Enrollment continues to fall at Jefferson County school districts
by Dennis Sharkey
There were no pleasant surprises this year when area school districts tallied their official head counts.
The only superintendent somewhat optimistic about his district’s results was JCN Superintendent Dr. Tim Marshall. His district was only five students down from last year when factoring the funding formula.
“I’m not real upset about it,” Marshall said. “Our projections were actually lower than that.”
JCN’s head count number used for budgeting is 477.5. The district optimistically budgeted for a number of 470 but was bracing for 465.
Planning for a decrease seems to be the status quo among Jefferson County school districts when it comes to planning the budget. Superintendents are watching senior classes exit at a clip on average of 15 more students than what kindergarten classes are bringing in.
“When you have kindergarten classes of 26 or 27 and you’re graduating 38 or 39, that’s what we’re running into,” said Valley Falls USD 338 Superintendent Loren Feldkamp.
Valley Falls has somewhat bucked the trend the last two school years with an increase of about two or three students each year. However, USD 338 has seen a drop of 17 students from last year’s count for a total of 402.
Last year Perry-Lecompton USD 343 also saw a slight increase but has returned to a 10-year trend of slight declines. Superintendent Dr. Denis Yoder expects the trend to continue unless a large housing development pops up in the district. His district is down to 969 students from 980 last year. Yoder said last year’s senior class graduated 89 students. This year’s kindergarten class in only 49.
Last year Oskaloosa USD 341 had an increase of about 19 students but has taken a dramatic swing down by about 25 students this year from last year.
McLouth USD 342 is treading water but is seeing an increase in students needing free or reduced lunches. The number of students jumped from 60 to 72 while revenues shrunk by about $83,000.
For Jefferson West USD 340 Superintendent Scott Myers the trend has shifted in the last three years. His head count is at 880 but a drop of 20-25 students was expected. However, Meyers said when he arrived five years ago the state education department did a study that showed growth for the district over the next several years.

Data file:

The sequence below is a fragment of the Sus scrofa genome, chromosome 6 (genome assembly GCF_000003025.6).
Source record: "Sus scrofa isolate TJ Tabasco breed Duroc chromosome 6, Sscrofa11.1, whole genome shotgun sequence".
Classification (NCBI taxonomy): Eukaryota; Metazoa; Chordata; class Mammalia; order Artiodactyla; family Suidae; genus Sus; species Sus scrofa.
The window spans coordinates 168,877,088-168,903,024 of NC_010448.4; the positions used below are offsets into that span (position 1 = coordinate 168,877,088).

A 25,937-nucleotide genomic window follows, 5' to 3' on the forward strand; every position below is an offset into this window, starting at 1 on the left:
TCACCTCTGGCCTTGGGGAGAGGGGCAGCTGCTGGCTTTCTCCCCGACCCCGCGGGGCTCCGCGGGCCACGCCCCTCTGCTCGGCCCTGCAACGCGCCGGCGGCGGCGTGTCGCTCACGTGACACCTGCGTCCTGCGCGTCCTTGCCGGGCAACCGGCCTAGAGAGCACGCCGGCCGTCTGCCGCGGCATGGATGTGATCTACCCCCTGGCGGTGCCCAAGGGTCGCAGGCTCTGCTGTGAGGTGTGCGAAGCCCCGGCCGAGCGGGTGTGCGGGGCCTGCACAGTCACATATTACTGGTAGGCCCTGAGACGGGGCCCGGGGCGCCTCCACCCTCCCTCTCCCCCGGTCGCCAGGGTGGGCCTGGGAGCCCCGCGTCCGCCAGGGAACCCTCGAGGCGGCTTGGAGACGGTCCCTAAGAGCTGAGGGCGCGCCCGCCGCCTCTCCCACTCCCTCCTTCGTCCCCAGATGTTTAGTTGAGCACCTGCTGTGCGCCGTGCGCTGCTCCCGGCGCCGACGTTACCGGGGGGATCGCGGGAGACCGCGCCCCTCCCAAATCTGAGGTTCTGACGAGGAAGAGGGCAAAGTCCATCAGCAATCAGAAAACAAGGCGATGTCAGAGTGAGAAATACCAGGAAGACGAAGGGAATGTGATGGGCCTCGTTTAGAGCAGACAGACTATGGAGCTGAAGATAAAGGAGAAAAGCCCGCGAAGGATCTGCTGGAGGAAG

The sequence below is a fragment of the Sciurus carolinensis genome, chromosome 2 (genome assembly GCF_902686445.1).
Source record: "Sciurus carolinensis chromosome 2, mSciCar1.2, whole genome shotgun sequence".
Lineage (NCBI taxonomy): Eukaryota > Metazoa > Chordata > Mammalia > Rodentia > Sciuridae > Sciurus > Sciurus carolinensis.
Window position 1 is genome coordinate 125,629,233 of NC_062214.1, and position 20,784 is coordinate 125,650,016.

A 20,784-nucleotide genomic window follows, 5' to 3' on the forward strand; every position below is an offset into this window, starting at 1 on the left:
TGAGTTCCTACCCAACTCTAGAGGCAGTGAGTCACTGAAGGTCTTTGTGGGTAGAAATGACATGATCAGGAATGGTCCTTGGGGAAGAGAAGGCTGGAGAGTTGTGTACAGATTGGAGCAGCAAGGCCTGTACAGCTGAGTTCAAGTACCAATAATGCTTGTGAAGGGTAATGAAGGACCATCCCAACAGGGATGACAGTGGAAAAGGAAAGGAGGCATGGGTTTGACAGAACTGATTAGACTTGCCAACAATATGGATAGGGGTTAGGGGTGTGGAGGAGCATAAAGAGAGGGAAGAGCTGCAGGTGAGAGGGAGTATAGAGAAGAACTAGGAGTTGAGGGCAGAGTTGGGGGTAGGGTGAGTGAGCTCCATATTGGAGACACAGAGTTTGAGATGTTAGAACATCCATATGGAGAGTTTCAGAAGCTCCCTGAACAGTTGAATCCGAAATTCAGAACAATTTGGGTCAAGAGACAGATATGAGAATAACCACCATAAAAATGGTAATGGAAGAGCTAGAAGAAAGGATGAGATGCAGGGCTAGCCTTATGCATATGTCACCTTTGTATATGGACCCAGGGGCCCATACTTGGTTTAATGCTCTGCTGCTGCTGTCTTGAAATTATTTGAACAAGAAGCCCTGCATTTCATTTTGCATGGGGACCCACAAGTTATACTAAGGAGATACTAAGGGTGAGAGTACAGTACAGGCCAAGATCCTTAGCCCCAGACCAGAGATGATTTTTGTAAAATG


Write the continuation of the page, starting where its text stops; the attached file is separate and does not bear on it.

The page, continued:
“There weren’t very many houses for sale when I moved here five years ago but there are more now than there were,” Myers said. “Three years isn’t long enough to give a scientific reason but the economy has done what it’s done in those three years.”
Why are enrollment numbers important?
Most of a district’s funding is tied directly to a district’s enrollment. The more students, the more funding a district receives. However, trying to plan a budget with enrollment numbers has also been difficult for administrators thanks to three funding cuts during the school year last year.
A lot of discussion has circulated around Topeka the last couple of years about how education should be funded throughout the state. As more people move away from rural areas to urban areas, so does the shift of power.
“For a young person to stay around the rural area and find a job is very difficult,” Feldkamp said. “The kids are all going off to Kansas City, Wichita or larger areas.
“If you have some industry in your town, you’re very fortunate,” Feldkamp added.
Feldkamp said there is visual evidence of urban areas growing. He pointed to the Blue Valley district in Johnson County that will be adding a high school next year and an urban district near Wichita that is splitting its class 5A school into two class 5A schools.
“It kind of tells you that some of those large schools are very large and even when they split they’re still large,” he said.
Many urban area leaders are calling for more local option budget funding for schools and less from the state.
“Those plans as I see them are going to shift the tax burden back to local property,” Marshall said. “That for JCN is a killer. Relative to the rest of the state, we’re not a real wealthy district.
“If they rewrite this state school finance formula and take some of that equalization out and put it back on the local taxpayers it will be the end of us,” Marshall added. “I feel very strongly about that.”
Marshall said if urban area leaders have their way it could mean up to a 25 percent loss of revenue for JCN and a tax hike in the range of about 25 mills. However, Marshall believes the funding for rural schools will be saved.
“There’s a lot of talk but in the end the best for most districts seems to prevail,” he said.
USD 341 Superintendent Jon Pfau said he would like to see more flexibility within the budget. Currently state laws prohibit what a certain fund’s monies can be spent on. He gave an example of having a surplus in a capital improvement fund but a need in the general fund. He said he would like flexibility to borrow from or move funds around.
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